The Maze Runner Series celebrates commited friendships, but like other teen fantasy films, priories the character development of white characters.
Representation of cultures and ethnicities beyond that of white and western is only slightly better. Although there is some representation, it is often portrayed that if you aren’t white and western, your family and cultural background must somehow hold you back. Other times where there is multiethnic representation in teen movies, there is often a complete absence of cultural identity beyond the culture they share with all the other (often white western) characters.
The Sun Is Also A Star: a love letter to multiculturalism that epitomises Allocentric storytelling.
Whilst, in recent years, there has been a definite increase in Queer representation in film, there is still a distinct lack of Queer and Polyamorous narratives in films marketed at teens. Films like Love, Simon are the exception rather than the rule: most teen films, especially those of the fantasy genre, show only straight relationships between cis, monogamous characters, not just sidelining queer and poly stories but not even showing them at all. Films with queer representation often make the characters' orientation and gender a central part of the plot, rather than just one facet of their identity, as it is treated with cis and straight people.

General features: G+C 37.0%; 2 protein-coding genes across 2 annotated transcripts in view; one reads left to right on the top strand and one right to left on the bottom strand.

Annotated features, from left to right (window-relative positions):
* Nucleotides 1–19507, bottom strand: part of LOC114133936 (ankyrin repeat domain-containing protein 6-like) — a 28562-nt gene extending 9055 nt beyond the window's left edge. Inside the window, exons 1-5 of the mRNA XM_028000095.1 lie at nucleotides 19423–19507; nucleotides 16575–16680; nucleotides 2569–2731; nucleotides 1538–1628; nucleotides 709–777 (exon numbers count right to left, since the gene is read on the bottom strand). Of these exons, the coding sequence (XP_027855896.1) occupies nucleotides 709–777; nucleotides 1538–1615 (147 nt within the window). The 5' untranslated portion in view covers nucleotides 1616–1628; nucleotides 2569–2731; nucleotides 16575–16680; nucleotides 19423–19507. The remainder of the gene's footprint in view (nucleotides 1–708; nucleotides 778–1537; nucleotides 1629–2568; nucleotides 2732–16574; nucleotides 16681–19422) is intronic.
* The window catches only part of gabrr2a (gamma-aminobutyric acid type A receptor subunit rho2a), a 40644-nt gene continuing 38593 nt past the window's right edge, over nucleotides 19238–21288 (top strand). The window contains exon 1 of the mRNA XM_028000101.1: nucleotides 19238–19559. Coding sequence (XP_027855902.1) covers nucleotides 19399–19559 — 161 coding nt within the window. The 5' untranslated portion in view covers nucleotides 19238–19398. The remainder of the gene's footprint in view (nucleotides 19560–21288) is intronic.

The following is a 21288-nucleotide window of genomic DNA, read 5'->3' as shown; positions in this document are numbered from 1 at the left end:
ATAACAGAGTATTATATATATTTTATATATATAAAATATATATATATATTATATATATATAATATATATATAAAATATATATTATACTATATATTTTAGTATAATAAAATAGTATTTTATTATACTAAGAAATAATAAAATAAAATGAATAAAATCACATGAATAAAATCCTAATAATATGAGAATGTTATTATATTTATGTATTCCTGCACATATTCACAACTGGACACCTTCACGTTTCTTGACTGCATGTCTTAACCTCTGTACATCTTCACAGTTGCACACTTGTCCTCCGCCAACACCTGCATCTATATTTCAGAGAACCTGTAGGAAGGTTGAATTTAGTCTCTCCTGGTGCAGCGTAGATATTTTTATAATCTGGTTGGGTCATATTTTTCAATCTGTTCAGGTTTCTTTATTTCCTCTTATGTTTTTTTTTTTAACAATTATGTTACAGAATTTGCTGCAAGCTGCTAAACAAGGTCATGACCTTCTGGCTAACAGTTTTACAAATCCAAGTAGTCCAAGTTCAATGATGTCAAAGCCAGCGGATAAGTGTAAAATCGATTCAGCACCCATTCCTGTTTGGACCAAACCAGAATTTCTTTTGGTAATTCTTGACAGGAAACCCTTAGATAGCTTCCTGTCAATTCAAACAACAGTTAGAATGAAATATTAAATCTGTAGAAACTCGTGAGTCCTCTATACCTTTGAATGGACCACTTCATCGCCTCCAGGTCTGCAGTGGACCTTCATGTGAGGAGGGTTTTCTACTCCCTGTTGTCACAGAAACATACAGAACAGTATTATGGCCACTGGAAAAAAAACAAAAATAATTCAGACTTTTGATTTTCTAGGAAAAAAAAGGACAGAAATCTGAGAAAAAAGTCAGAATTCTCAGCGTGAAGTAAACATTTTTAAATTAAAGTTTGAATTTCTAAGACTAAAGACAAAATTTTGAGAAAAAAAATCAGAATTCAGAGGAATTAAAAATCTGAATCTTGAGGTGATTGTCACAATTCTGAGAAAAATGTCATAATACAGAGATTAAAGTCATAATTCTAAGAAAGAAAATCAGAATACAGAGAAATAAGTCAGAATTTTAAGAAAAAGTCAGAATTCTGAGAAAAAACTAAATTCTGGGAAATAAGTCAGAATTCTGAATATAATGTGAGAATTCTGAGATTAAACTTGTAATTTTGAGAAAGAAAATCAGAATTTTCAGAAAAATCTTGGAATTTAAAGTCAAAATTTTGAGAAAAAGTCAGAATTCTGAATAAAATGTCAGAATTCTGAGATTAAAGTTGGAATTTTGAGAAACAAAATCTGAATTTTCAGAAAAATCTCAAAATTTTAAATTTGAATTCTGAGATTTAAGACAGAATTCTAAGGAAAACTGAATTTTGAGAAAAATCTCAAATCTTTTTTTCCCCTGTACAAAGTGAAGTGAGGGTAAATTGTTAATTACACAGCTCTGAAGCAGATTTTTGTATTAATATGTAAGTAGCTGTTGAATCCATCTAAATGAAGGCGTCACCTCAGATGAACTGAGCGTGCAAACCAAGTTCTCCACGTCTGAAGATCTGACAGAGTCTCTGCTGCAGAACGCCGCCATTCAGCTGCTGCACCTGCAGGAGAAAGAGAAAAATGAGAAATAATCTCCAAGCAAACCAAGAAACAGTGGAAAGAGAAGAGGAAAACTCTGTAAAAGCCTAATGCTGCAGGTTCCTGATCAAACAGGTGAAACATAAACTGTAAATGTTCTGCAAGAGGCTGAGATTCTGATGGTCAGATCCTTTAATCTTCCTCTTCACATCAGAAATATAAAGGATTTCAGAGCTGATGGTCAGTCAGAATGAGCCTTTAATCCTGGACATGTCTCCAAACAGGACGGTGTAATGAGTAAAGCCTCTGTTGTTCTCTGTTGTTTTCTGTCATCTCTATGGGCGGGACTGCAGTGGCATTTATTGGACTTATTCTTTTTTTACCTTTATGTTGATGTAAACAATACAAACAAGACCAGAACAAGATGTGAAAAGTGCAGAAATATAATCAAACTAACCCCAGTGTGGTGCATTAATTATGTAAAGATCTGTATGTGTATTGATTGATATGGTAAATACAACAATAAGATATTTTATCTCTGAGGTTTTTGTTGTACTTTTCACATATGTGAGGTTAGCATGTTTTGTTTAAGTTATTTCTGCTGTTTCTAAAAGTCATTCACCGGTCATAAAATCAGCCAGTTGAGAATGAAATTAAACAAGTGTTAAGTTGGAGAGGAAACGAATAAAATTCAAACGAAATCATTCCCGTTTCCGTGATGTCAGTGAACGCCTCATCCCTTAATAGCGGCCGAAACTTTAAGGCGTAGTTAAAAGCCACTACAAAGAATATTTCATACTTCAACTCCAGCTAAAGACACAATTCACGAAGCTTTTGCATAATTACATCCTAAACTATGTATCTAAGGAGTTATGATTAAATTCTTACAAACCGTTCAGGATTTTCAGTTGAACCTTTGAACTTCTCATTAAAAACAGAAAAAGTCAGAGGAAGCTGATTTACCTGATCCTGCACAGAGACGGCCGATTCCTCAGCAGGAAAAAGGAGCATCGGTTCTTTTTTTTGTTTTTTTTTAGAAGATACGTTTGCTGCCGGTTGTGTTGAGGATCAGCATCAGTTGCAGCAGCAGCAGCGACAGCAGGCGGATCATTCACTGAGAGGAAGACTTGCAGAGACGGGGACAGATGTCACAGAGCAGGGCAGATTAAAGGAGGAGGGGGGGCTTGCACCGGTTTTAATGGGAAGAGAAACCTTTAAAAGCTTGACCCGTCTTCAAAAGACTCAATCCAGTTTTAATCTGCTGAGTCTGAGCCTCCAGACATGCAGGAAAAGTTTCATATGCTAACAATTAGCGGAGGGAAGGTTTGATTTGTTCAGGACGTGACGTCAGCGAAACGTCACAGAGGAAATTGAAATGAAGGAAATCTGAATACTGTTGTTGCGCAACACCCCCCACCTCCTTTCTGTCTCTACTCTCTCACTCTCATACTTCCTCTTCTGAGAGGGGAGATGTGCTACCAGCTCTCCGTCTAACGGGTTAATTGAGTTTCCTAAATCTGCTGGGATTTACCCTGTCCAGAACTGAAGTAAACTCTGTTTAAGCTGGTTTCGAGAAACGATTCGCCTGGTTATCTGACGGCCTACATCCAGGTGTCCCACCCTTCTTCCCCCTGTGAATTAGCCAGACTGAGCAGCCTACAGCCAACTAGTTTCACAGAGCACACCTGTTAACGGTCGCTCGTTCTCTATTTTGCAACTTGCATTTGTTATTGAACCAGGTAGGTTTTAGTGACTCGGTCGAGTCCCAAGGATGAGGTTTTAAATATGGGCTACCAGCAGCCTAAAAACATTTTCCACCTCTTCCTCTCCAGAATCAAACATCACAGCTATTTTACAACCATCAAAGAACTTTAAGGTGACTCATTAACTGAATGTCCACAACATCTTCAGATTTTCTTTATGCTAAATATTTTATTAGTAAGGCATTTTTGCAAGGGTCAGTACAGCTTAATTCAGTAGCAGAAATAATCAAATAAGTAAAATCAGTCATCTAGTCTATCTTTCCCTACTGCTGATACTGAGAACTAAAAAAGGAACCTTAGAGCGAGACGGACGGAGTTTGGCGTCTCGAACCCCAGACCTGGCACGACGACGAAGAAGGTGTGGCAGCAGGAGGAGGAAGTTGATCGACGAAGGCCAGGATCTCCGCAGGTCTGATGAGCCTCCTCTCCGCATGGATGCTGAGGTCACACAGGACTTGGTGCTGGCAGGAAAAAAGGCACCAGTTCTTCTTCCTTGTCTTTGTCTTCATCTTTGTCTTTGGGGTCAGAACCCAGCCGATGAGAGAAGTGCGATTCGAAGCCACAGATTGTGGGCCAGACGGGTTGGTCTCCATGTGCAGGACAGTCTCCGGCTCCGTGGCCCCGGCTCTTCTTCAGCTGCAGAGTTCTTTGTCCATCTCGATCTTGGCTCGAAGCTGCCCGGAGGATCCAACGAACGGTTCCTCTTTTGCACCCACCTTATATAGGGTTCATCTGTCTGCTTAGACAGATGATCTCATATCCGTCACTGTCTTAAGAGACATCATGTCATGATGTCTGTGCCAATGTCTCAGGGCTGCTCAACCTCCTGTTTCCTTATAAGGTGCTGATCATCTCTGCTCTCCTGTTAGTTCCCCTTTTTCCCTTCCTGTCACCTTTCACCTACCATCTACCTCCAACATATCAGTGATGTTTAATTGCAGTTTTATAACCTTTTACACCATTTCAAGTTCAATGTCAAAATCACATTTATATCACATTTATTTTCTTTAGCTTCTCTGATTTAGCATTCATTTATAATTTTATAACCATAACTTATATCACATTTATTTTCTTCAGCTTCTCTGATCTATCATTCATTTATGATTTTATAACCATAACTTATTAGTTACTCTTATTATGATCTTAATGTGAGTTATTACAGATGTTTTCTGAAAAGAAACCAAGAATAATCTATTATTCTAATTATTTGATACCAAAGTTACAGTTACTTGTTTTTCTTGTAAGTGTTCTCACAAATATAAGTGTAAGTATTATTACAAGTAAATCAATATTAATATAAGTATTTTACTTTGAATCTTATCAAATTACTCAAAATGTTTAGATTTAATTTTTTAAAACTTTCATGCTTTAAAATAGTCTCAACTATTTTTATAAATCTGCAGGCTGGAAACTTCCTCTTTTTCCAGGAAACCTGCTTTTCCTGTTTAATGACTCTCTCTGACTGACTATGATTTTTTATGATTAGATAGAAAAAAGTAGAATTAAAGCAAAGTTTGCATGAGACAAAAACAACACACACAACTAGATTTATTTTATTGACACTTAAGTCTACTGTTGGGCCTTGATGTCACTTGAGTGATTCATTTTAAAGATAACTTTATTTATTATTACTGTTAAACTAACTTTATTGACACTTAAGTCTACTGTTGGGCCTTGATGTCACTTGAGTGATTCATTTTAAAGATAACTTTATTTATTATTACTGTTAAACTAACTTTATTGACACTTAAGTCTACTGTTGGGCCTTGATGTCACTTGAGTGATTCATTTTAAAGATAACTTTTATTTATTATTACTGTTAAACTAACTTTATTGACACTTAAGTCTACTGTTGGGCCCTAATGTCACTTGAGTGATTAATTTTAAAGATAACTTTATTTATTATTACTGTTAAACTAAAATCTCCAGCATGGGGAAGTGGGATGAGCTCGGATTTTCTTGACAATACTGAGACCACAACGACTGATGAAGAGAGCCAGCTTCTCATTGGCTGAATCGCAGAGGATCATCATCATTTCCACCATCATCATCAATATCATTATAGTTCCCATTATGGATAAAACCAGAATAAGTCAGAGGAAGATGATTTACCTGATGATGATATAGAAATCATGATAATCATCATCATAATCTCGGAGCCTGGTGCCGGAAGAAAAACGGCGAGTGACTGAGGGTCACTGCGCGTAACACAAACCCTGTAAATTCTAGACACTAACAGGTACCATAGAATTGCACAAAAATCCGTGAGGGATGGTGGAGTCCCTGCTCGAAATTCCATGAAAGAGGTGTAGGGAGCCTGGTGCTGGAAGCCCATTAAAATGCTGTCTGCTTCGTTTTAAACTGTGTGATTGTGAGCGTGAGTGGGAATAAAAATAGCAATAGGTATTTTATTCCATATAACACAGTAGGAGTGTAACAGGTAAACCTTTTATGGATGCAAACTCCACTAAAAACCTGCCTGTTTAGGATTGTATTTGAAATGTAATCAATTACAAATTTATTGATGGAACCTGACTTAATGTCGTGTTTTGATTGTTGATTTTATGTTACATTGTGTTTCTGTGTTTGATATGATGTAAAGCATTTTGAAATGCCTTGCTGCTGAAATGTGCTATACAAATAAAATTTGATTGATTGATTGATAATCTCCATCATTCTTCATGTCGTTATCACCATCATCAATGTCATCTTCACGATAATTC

Most teen romcoms, however, fall into the same category as The Fault in our Stars and Everything, Everything, where there isn’t a single queer or polyamorous person in sight.
Whether we like it or not, teen movies play a key role in discovering who we are and what our relationships can look like. The teen movies of the last couple of decades, as much as I love them, have let down everyone who isn’t the represented “norm”. This doesn’t mean there isn’t hope: there have been efforts to diversify who we see on screen in recent years. Hopefully, the recent rise in representation in teen TV and Netflix shows will soon also be seen in the movie theatre.